Life jackets for rock fishers in Randwick

Issued: 6 November 2016

Minister for Emergency Services David Elliott today announced a 12-month trial of mandatory life jackets for rock fishers in Randwick, as the Government prepares to introduce legislation to increase safety along the state's coastline.

Randwick Local Government Area has the highest rate of rock fishing drownings in NSW, with Little Bay and Cape Banks some of the most dangerous locations.

Enforcement officers from Randwick Council, National Parks and Wildlife Service, Department of Primary Industries and the NSW Police Force will warn rock fishers not wearing a life jacket about the rules after December 1 this year.

There will be a 12-month grace period before the law is enforced with a $100 fine. The Government will review the trial after 12 months and consider adding other LGAs to the program.

Mr Elliott will this week introduce the Rock Fishing Safety Bill 2016 into Parliament, making it mandatory for people to wear life jackets when rock fishing in the Randwick LGA. The legislation enables other locations to be included after the 12-month trial.

"Rock fishing is one of Australia's deadliest pastimes, and of the 10 people who died in NSW in 2015-16 not one was wearing a life jacket," Mr Elliott said.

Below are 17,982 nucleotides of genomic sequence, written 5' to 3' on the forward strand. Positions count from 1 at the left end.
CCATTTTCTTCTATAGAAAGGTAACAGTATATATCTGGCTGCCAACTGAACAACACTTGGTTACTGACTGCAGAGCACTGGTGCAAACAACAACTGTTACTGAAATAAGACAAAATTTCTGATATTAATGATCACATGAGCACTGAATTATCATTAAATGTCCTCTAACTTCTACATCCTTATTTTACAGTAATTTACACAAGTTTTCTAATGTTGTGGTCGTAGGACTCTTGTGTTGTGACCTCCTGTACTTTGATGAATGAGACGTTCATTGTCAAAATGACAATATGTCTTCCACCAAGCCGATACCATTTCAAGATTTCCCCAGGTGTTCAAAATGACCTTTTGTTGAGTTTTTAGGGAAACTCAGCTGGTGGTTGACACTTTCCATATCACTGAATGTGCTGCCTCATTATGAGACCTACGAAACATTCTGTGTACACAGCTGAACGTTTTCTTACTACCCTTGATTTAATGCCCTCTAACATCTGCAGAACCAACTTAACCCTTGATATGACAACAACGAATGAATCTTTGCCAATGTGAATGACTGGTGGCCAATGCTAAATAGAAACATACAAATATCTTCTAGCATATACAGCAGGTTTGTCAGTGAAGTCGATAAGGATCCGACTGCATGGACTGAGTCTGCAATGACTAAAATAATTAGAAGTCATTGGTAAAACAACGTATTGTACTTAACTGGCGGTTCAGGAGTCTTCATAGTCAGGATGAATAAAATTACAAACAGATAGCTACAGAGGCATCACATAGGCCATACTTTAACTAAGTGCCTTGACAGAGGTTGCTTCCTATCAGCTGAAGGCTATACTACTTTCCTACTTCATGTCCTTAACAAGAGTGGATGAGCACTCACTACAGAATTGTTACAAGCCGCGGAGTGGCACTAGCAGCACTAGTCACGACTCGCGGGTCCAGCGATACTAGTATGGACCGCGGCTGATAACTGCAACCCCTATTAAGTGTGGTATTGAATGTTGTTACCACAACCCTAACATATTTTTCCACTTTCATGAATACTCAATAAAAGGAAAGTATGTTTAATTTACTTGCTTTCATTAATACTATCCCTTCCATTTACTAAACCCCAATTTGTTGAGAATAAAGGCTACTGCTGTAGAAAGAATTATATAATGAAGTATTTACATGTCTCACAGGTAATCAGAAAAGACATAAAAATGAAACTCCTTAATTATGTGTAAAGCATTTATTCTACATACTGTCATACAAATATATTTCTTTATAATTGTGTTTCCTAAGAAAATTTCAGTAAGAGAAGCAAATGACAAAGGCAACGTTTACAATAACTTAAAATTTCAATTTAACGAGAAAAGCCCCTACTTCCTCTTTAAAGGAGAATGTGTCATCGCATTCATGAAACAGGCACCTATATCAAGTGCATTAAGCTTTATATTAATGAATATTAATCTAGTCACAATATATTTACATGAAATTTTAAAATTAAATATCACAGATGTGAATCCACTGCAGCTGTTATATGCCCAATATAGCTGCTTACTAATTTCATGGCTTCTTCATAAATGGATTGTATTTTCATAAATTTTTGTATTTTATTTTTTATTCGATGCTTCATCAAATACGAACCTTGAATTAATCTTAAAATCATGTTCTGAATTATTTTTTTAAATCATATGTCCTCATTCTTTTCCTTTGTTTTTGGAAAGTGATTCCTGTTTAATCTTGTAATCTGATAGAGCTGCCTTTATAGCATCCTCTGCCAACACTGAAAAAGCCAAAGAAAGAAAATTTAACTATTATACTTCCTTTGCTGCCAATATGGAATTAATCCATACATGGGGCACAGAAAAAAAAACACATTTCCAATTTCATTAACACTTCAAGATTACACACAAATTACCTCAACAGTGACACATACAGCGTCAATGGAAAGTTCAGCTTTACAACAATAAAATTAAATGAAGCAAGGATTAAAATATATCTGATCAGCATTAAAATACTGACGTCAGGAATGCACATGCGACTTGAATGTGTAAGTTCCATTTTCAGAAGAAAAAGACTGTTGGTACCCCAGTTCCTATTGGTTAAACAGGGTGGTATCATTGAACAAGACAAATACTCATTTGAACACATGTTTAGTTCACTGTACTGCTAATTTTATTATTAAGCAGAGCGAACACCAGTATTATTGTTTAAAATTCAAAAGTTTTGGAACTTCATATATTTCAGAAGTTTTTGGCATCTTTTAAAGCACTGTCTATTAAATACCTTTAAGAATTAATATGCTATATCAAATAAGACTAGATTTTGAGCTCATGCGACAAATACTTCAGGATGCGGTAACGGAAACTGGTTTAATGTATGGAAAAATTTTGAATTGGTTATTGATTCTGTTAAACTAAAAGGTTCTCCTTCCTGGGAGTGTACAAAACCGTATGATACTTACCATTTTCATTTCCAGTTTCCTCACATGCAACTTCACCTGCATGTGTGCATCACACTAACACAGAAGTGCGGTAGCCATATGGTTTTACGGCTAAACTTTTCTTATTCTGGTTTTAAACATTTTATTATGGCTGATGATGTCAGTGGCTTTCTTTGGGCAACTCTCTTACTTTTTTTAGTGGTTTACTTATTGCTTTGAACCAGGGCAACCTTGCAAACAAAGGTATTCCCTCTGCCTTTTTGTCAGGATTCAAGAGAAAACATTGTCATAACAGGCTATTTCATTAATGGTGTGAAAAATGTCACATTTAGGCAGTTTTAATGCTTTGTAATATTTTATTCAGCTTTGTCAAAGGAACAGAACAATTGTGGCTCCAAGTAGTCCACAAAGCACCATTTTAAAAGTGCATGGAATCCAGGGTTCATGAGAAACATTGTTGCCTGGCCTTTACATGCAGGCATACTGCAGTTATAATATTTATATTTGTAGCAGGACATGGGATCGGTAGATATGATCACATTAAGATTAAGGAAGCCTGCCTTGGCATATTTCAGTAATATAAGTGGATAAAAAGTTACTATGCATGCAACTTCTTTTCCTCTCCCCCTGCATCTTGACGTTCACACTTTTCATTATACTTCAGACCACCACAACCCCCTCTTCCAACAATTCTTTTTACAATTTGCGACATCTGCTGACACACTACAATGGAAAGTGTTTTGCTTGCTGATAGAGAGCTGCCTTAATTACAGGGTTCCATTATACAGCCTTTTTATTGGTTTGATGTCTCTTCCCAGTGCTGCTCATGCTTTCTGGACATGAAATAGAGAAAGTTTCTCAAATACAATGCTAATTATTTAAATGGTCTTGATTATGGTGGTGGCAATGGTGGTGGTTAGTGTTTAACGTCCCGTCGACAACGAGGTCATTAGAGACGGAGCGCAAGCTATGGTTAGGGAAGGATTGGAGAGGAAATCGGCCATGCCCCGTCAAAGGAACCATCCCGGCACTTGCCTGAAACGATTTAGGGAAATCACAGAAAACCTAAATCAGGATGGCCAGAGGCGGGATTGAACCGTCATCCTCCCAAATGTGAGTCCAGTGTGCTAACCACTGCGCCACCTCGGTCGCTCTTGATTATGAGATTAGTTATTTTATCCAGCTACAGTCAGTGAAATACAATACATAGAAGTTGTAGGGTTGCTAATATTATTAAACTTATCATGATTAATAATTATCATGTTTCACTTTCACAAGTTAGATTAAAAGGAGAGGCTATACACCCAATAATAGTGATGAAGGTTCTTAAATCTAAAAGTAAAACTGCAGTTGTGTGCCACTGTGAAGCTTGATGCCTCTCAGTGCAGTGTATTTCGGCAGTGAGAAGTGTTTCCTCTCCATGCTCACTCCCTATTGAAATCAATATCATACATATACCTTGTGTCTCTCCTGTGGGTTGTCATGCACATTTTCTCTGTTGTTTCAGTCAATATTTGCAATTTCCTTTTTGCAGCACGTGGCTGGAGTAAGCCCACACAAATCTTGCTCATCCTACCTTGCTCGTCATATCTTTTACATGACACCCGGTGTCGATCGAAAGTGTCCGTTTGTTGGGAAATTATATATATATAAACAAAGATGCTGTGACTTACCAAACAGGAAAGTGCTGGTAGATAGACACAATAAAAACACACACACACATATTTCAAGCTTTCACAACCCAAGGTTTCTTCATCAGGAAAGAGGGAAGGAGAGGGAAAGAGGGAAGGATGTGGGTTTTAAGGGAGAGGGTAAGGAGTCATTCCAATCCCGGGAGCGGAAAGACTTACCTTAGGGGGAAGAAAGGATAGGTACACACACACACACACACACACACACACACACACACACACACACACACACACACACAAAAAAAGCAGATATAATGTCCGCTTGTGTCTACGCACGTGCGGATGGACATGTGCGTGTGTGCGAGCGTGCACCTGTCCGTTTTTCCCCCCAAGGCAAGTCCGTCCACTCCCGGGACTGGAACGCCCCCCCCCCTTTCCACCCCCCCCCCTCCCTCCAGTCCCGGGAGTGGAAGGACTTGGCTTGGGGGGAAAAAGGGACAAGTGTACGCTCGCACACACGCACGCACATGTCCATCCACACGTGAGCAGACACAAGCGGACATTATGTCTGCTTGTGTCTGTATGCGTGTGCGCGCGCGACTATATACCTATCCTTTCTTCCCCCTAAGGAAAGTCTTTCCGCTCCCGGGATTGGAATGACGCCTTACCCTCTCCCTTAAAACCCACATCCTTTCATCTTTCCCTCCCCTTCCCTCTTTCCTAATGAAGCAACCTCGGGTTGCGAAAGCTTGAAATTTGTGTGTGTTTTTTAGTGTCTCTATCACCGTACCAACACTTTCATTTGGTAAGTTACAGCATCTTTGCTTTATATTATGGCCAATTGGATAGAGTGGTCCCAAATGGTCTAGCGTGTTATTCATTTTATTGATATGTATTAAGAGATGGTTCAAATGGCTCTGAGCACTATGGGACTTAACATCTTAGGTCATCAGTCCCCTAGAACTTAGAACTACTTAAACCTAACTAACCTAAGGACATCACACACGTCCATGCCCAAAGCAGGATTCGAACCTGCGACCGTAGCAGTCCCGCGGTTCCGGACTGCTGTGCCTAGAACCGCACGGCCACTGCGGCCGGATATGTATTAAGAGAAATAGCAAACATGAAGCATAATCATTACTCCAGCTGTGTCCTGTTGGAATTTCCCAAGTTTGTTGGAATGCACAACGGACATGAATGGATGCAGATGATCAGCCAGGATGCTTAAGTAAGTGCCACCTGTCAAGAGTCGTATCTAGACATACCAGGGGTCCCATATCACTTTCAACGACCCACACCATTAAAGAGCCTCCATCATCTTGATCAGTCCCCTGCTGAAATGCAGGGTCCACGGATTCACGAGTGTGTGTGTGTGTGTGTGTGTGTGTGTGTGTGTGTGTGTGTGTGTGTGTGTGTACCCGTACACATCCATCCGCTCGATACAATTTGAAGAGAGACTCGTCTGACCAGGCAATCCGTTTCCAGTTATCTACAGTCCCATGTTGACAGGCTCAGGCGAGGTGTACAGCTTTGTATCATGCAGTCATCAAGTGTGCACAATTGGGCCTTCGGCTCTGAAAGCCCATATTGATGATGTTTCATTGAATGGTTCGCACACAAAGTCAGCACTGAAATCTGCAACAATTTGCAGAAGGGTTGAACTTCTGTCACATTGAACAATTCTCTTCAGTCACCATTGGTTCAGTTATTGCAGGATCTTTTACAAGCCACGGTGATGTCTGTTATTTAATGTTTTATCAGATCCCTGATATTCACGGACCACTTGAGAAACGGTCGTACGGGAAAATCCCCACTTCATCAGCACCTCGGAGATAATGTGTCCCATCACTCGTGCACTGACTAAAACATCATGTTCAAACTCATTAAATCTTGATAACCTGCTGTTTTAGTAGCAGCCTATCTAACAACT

Earlier this year, a working group was established to determine where the high-risk locations were, using information such as the number of fatalities and near drownings at a site, usage and accessibility. The working group found Randwick to be a high risk LGA which led to Government selecting that location.

A new education campaign targeting culturally and linguistically diverse communities will complement the legislation and will include a dedicated advertising campaign and improved warning signs at rock fishing sites.

Transport for NSW's Old4New van will visit popular rock fishing areas, including the Coogee area, and across the state in spring and summer to offer discounted life jackets. Standard approved life jackets that meet the requirements under the new law are available for purchase from around $20.

Furthermore, the Water Safety Fund Community Grants Program is now offering $4.5 million over three years to not-for-profit and community groups to deliver water safety initiatives. To apply, go to